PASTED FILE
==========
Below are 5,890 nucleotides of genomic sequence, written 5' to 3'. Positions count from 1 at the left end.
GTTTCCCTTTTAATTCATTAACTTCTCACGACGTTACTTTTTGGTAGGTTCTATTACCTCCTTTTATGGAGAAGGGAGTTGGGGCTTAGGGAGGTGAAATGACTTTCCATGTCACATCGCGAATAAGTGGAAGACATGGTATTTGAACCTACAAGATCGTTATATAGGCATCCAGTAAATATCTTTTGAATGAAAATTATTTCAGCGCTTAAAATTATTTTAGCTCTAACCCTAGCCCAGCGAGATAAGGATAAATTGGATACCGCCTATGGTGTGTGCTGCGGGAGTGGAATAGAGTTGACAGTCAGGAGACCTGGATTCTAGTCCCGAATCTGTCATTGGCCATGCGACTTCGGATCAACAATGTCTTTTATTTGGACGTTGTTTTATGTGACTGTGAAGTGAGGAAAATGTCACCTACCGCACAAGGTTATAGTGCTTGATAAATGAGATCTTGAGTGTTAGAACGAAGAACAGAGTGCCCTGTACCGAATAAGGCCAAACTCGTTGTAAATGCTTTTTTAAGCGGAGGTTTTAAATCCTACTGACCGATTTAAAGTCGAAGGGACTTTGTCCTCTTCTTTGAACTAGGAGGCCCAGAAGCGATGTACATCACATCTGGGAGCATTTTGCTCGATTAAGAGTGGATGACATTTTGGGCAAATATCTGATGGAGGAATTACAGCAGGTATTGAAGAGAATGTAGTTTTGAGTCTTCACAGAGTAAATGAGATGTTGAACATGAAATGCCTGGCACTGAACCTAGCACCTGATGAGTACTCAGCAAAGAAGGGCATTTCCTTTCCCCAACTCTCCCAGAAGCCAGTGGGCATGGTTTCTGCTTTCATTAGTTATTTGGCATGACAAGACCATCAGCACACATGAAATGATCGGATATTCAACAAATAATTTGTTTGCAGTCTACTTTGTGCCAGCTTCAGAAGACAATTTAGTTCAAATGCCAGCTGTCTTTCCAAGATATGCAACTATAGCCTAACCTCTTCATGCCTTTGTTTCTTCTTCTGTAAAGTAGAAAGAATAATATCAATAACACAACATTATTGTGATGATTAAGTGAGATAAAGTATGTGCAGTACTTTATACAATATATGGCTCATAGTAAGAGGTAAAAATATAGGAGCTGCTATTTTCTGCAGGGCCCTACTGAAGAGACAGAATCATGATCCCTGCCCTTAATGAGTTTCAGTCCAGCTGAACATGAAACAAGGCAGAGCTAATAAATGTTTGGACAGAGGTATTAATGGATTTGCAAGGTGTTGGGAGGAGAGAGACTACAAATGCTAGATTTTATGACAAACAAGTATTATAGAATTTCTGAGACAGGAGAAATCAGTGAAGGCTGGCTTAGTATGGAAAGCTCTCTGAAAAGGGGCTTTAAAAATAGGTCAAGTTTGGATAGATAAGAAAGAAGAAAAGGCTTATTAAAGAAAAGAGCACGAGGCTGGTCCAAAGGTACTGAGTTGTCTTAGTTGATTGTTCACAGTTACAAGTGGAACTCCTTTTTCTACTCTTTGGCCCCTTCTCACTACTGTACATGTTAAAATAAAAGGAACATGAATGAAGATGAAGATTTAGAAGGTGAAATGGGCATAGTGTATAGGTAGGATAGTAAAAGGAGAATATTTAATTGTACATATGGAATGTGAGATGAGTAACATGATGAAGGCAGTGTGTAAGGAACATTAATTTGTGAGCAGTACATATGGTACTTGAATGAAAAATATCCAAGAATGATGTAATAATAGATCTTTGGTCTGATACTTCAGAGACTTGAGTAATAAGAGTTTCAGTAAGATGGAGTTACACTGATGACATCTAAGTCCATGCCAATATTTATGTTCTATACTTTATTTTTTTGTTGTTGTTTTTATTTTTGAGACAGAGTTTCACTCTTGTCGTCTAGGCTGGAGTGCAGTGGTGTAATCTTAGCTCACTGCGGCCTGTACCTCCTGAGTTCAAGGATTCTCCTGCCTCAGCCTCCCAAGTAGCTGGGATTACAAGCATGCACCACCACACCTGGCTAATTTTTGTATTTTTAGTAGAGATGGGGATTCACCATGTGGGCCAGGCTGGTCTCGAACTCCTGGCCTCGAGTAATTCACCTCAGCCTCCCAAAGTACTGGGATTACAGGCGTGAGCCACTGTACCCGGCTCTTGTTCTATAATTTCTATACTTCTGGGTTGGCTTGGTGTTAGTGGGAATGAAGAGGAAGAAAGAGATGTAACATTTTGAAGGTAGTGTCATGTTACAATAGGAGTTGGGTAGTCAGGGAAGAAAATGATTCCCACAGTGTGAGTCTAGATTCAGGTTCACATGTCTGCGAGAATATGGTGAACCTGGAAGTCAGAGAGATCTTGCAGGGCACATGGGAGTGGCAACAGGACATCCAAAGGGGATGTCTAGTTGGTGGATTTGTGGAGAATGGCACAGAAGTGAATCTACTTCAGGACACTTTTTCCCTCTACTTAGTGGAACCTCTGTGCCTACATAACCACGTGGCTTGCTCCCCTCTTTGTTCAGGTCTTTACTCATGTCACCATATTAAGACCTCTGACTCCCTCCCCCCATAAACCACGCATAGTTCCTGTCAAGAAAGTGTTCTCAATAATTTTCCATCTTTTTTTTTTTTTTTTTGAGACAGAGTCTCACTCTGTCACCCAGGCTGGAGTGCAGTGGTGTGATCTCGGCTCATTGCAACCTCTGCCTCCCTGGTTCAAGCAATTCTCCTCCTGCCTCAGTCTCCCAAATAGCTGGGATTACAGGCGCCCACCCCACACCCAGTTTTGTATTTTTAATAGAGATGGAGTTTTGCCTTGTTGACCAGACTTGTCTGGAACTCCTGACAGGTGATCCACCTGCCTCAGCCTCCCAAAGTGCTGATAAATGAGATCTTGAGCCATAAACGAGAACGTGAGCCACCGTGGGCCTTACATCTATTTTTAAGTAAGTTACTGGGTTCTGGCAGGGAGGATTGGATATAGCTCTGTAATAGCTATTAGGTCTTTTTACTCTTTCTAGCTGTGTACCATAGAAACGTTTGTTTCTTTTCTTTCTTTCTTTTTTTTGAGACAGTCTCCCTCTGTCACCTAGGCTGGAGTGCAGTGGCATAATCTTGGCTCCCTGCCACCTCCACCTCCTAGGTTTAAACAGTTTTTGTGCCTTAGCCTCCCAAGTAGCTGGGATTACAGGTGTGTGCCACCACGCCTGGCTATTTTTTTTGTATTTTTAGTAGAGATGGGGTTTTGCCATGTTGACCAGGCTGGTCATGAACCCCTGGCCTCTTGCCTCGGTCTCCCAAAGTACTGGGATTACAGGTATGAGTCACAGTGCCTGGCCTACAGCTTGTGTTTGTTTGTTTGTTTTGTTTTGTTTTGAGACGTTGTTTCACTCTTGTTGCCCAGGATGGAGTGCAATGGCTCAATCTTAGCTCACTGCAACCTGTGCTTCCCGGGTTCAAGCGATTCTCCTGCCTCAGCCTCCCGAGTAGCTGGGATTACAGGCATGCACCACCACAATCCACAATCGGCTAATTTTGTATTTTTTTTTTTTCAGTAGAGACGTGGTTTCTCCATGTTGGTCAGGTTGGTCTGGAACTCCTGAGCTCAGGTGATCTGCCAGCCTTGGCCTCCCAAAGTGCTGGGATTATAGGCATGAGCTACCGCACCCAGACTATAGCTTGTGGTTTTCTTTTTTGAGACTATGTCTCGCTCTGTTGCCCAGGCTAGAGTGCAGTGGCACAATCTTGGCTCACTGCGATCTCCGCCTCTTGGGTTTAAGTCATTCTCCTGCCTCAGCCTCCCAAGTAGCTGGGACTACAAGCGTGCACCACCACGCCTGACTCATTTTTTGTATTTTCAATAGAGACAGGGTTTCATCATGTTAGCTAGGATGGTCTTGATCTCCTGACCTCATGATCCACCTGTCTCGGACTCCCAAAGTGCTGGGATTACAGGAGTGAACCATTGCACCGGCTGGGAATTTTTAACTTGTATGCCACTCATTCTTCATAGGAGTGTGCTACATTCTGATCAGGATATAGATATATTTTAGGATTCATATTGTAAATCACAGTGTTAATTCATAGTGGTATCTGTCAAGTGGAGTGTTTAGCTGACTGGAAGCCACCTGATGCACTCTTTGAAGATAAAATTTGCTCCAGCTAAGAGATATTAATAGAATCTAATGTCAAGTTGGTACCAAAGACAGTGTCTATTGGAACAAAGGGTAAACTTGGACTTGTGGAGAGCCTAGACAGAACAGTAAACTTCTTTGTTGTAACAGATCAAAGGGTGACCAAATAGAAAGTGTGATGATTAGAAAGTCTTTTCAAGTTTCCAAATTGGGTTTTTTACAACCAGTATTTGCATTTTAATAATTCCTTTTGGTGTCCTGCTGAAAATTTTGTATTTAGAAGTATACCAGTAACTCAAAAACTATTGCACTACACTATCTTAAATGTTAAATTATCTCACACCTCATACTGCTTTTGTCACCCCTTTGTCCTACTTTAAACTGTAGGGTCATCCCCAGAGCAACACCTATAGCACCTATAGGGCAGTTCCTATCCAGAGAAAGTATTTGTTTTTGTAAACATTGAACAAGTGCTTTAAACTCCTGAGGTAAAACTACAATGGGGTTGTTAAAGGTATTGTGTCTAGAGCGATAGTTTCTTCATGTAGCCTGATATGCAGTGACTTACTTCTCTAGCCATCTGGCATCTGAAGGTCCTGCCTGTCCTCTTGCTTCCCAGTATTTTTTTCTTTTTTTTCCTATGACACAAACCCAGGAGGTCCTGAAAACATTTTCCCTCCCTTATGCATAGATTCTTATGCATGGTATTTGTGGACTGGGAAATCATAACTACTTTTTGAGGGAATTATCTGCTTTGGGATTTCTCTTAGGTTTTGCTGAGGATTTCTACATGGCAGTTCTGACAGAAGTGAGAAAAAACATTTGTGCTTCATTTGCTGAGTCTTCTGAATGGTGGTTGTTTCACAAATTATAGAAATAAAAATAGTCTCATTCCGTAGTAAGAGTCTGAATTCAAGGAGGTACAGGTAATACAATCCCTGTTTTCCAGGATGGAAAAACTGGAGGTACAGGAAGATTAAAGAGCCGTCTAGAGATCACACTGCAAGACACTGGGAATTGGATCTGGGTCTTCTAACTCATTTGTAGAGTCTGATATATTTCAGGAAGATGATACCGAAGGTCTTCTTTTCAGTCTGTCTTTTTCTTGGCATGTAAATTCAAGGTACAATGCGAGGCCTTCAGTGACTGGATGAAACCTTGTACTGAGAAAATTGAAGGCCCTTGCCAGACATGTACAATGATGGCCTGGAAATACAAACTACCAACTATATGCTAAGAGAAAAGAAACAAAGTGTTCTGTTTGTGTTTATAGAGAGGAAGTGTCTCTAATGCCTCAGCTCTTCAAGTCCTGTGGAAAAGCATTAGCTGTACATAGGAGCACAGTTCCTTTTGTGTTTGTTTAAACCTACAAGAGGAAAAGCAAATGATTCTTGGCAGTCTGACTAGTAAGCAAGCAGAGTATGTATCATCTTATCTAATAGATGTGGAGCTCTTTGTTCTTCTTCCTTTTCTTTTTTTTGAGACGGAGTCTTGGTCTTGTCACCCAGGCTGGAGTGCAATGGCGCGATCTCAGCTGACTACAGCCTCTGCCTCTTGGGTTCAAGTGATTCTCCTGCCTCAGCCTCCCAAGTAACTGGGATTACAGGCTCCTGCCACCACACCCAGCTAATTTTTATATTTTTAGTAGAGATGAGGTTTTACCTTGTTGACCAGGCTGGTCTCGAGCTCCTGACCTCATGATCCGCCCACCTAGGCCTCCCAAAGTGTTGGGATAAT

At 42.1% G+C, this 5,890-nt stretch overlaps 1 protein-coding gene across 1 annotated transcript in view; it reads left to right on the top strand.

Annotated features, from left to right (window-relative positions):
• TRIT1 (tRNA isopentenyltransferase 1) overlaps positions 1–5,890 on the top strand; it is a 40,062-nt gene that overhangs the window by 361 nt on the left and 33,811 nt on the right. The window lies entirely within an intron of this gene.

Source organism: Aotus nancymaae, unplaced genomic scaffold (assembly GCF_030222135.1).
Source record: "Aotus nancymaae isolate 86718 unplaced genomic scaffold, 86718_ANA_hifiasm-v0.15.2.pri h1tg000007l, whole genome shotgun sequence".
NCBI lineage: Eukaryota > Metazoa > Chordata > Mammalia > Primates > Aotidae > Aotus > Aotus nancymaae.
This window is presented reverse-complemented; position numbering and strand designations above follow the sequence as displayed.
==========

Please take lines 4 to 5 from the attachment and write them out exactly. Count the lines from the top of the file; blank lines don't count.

Annotated features, from left to right (window-relative positions):
• TRIT1 (tRNA isopentenyltransferase 1) overlaps positions 1–5,890 on the top strand; it is a 40,062-nt gene that overhangs the window by 361 nt on the left and 33,811 nt on the right. The window lies entirely within an intron of this gene.